Summit misconduct inquiry targets 16, including five servicemembers
WASHINGTON — Eleven Secret Service agents and five members of the U.S. military working on a security team preparing for President Barack Obama’s arrival at a regional summit in Colombia were under investigation Saturday for apparent misconduct involving prostitutes.
The incident occurred early Thursday at the Hotel Caribe, a historic beachfront hotel where the advance team was staying in the Caribbean resort city of Cartagena.
The episode began when police and hotel personnel began checking hotel rooms as part of the strict security surrounding the weekend Summit of the Americas, according to a U.S. official who spoke on condition of anonymity to discuss the investigation.
Several visitors had not left identification with the front desk as required, prompting the room checks, the official said. It was then that a Secret Service agent was found with a woman believed to be a prostitute in his room.
Other Secret Service agents also had women in their rooms who were believed to be prostitutes, the official said. Prostitution is legal in certain “tolerance” areas in Colombia, and Cartagena has a large red light district.
Checks of the rooms also revealed U.S. military personnel with unauthorized visitors, a military official briefed on the incident said.
A dispute between one of the women and a Secret Service agent over whether she should be paid created a disturbance, and the U.S. Embassy ultimately was notified.
The 11 Secret Service agents were relieved of duty and flown home Friday before Obama arrived in Cartagena. The group included special agents and uniformed division officers, none of whom are assigned to the president’s protective detail.
The agents were interviewed Saturday by the service’s Office of Professional Responsibility and placed on administrative leave pending the outcome of an investigation, officials said.
“This incident is not reflective of the behavior of our personnel as they travel every day throughout the country and the world performing their duties in a dedicated, professional manner,” Paul S. Morrissey, a Secret Service spokesman, said in a statement. “We regret any distraction from the Summit of the Americas this situation has caused.”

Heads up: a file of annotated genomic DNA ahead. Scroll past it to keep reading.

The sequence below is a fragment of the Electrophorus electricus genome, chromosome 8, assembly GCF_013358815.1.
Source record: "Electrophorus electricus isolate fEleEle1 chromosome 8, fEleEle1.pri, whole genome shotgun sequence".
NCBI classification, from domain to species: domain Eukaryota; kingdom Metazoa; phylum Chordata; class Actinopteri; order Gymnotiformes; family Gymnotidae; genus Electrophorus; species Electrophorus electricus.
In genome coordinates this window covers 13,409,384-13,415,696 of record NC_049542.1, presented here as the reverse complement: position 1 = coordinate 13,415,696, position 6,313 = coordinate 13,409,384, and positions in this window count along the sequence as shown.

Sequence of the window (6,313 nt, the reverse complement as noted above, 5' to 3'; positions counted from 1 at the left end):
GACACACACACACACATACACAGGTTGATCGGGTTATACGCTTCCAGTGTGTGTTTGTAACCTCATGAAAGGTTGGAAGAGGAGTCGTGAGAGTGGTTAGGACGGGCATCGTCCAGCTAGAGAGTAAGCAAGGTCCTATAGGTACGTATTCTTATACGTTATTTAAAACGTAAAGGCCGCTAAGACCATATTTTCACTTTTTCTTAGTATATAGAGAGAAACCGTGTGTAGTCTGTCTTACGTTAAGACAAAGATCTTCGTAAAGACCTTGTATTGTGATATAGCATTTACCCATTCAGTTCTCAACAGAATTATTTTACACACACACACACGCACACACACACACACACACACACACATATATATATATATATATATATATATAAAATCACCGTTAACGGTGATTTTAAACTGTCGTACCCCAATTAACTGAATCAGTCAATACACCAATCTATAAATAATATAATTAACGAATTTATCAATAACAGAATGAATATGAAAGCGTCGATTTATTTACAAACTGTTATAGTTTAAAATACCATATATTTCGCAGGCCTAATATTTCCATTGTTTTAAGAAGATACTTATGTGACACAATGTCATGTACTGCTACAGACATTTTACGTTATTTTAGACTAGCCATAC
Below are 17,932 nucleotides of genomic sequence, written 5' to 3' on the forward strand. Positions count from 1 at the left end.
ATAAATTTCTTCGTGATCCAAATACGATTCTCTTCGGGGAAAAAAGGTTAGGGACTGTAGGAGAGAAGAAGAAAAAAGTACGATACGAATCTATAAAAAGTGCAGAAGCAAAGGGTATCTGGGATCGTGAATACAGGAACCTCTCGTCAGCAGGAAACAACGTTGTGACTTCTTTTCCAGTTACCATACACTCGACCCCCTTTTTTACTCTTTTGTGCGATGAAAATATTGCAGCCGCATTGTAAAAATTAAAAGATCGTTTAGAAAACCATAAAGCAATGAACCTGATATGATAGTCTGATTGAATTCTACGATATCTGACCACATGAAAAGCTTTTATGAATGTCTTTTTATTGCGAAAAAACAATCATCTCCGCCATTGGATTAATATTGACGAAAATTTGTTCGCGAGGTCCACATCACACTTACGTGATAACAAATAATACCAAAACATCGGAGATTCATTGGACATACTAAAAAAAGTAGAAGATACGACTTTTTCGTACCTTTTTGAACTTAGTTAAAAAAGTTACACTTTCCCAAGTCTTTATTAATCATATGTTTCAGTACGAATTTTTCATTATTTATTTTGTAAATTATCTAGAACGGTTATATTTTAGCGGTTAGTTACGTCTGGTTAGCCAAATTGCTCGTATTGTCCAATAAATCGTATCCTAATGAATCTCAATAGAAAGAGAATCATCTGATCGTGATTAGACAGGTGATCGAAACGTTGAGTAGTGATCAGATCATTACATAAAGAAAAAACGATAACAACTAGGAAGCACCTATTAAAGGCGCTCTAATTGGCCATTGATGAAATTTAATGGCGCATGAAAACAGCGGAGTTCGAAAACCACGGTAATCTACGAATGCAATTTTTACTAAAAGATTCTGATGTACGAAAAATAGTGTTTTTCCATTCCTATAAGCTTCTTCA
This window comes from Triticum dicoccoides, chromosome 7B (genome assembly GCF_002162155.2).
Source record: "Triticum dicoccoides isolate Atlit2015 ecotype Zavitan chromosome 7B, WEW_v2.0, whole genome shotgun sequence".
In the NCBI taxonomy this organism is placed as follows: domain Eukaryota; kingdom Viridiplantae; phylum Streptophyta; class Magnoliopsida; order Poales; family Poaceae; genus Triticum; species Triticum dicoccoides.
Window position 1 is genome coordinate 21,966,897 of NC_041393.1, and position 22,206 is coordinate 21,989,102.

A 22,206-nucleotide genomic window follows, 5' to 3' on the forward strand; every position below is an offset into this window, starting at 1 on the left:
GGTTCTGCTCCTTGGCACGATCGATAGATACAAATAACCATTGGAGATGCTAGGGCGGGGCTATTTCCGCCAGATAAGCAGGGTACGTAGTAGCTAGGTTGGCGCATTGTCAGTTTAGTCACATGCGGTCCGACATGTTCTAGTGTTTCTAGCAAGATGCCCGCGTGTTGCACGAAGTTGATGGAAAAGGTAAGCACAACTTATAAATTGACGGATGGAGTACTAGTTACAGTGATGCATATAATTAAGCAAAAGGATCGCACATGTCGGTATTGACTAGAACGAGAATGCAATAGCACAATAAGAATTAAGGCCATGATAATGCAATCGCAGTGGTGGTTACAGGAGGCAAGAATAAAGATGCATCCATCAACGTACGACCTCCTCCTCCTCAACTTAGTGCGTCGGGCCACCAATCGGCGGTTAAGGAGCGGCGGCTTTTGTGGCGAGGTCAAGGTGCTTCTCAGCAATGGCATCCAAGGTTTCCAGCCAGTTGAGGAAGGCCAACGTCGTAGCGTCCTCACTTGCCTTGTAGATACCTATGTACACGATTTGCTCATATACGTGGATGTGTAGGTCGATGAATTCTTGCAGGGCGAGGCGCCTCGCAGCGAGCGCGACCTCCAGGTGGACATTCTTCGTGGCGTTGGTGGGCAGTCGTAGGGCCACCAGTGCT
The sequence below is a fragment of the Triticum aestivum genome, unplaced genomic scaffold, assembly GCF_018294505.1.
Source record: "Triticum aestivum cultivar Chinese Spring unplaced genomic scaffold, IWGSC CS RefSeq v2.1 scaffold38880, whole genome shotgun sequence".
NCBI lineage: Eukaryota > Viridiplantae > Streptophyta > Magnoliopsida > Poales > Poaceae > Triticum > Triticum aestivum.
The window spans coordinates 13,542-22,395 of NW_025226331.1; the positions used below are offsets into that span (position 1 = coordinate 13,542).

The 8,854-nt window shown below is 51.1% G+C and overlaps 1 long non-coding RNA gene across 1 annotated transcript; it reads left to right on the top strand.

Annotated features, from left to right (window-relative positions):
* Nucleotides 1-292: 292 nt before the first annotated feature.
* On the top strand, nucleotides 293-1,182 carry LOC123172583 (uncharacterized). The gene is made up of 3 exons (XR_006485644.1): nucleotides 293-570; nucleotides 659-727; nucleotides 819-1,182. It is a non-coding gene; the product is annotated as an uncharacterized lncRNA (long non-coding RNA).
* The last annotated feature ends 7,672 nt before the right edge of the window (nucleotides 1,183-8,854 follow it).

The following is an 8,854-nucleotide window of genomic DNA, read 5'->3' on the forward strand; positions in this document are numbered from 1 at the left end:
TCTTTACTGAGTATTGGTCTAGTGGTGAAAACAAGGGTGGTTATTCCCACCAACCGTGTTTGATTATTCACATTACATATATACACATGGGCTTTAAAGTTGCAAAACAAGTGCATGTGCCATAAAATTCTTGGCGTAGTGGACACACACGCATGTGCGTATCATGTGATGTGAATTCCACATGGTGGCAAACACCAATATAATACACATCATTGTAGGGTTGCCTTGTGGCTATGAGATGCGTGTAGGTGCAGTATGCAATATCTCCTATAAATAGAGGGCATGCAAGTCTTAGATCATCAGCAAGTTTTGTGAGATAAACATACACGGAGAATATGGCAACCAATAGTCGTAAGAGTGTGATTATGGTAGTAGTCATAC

Five military personnel with the U.S. Southern Command, who also were assigned to the advance team, violated curfew and may have been involved in “inappropriate conduct,” a military official said.
The five were confined to quarters in Cartagena on Saturday. None of the agents or military personnel was publicly identified.
Two enlisted men assigned to a military working dog unit attached to the Secret Service were found to have visitors in their rooms. But an initial investigation concluded that the women were not prostitutes, the military official said, and the two soldiers were permitted to remain in the security detail.
It could not be learned whether the two soldiers were among the five who violated curfew. But a spokesman for the Southern Command said violating curfew included having someone in a hotel room without permission.
Gen. Douglas Fraser, commander of the Southern Command, said in a statement that he was “disappointed by the entire incident and that this behavior is not in keeping with the professional standards expected of members of the United States military.”
Fraser said the military would conduct an investigation and the personnel would face appropriate punishment. Meanwhile, the military service members were under orders not to have contact with other individuals and will return to the U.S. after the completion of their mission at the summit.
The embarrassing episode threatened to mar Obama’s meetings with 32 fellow leaders from the Caribbean and North, Central and South America.
Jay Carney, the president’s spokesman, said the White House was told of the incident on Thursday and the president was informed Friday.
Carney refused to characterize Obama’s reaction but said the incident wasn’t distracting the president at the summit.
Christi Parsons of the Tribune Washington Bureau in Cartagena contributed to this report.